Good days bad days

Hi all I'm new on this site, three weeks ago it was confirmed that I had Polymyalgia

Reumatica, is it normal to wake some mornings and not beable to move and others

days fill 80% good most things being possible. I am a 72 year old male always been very active now cannot plan ahead due to the pain, is this going to be normal for the next couple of years?

13 Replies

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  • If you look and think about it, I'd bet that your bad mornings are after a good day? When you did more than usual because you felt well? The next morning is payback time!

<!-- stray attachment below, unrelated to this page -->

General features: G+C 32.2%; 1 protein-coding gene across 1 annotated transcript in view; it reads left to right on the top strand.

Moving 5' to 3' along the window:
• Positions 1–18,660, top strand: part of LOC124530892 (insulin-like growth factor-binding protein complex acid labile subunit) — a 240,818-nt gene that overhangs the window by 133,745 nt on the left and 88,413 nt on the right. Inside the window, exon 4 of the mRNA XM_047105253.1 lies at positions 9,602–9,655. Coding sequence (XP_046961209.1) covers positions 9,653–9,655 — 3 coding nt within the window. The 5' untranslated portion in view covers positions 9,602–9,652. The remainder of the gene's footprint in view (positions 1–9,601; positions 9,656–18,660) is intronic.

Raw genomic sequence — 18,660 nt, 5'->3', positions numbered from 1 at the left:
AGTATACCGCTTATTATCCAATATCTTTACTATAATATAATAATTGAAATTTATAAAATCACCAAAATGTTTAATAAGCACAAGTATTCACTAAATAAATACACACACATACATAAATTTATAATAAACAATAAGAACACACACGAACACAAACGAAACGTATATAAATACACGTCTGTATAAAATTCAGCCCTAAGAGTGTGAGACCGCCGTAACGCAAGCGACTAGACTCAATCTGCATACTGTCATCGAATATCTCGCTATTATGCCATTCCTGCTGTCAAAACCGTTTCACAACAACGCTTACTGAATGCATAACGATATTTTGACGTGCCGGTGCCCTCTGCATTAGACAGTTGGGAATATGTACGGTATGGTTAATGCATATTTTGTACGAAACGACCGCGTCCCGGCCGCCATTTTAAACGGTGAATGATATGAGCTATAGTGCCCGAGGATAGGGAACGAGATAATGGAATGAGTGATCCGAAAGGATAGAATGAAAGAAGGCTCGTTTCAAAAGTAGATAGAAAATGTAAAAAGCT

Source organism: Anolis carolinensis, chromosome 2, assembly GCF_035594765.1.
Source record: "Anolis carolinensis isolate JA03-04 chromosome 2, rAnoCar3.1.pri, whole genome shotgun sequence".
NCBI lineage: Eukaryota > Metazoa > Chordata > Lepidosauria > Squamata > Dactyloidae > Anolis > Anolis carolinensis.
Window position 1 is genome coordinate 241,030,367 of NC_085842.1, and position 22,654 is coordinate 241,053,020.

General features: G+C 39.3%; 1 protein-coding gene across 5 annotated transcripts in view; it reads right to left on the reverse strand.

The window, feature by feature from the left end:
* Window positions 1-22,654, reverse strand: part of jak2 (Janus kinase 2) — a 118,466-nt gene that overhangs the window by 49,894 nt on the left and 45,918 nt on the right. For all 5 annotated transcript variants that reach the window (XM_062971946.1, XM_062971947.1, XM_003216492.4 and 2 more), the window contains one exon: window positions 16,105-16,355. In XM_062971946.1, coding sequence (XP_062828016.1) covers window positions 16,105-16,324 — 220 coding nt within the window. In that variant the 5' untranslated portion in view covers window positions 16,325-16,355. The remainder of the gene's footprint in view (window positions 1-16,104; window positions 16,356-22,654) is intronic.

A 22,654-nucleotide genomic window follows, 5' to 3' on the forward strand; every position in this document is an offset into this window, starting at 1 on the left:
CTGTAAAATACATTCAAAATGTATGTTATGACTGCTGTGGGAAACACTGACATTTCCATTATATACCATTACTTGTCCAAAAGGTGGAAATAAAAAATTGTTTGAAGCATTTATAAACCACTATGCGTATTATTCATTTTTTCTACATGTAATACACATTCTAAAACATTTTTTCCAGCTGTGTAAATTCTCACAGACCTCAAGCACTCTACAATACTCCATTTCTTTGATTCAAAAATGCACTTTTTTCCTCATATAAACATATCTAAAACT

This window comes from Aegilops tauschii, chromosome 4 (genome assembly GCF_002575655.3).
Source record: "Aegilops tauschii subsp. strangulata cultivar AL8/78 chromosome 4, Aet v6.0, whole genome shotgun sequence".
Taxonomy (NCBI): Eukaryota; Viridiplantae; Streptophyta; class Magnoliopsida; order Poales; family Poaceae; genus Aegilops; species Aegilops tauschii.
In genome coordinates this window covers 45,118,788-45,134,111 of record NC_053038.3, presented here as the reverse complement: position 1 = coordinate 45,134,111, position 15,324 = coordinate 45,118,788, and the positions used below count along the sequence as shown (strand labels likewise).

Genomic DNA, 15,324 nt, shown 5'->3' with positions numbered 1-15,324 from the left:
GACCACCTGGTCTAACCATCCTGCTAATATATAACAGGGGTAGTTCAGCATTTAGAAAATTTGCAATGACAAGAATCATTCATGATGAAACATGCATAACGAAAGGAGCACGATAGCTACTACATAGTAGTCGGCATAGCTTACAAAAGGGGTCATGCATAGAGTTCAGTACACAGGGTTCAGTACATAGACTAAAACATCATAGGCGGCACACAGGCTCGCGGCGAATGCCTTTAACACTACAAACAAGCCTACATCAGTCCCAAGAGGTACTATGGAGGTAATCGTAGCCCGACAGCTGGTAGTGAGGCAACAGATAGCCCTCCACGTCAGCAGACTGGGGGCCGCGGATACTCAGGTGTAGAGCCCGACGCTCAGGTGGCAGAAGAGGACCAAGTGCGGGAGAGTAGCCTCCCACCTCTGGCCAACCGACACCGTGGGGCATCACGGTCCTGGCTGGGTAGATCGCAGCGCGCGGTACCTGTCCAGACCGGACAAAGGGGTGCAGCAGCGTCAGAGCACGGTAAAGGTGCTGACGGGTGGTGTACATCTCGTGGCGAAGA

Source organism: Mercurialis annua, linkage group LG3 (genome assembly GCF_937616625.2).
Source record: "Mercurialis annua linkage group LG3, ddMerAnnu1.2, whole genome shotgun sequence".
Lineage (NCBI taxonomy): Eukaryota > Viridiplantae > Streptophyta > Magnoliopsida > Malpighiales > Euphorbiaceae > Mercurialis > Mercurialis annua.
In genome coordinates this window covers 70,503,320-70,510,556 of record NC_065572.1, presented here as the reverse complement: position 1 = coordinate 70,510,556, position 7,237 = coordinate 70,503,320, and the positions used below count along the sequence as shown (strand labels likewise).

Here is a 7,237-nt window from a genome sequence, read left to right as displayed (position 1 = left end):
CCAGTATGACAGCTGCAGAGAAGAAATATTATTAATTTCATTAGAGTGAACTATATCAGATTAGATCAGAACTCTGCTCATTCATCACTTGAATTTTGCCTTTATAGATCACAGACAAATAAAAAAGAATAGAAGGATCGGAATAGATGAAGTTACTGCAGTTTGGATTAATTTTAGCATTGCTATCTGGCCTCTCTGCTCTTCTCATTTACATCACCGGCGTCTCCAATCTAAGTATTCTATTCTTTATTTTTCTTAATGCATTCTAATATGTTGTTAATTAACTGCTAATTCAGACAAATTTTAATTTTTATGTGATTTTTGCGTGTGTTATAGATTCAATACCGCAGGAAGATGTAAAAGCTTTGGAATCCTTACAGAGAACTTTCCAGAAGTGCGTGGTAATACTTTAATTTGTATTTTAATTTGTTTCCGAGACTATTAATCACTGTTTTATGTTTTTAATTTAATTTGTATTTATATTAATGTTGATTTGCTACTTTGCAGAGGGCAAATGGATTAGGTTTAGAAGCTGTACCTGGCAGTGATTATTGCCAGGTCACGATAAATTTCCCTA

You have to learn to pace yourself because your muscles are still intolerant of acute exercise. They are unable to tell you you are asking too much of them and having done too much they take far longer to recover than is normal. The pred isn't treating the real illness - what we call PMR is just the symptoms of an underlying autoimmune disorder that causes your immune system to go wrong and attack your body tissues as if they were foreign bodies, invaders. This causes tissue damage and inflammation - which leads to swelling and pain. The pred combats that, the result, the real illness is still there and continuing to do damage quietly in the background. If you overdo it the pred doesn't work on that pain - it is like the pain you'd have got before if you had tried to run a 10km race without training, just now it can be just a "normal" day in the house or the garden that does it. You can get back to a higher level of functioning - but the "training" has to be built up very slowly and you have to have enough rest periods in between times. It also helps if you take your pred as early in the morning as possible - take it as a single dose if you wake early and settle down for another couple of hours. By then it will be starting to work.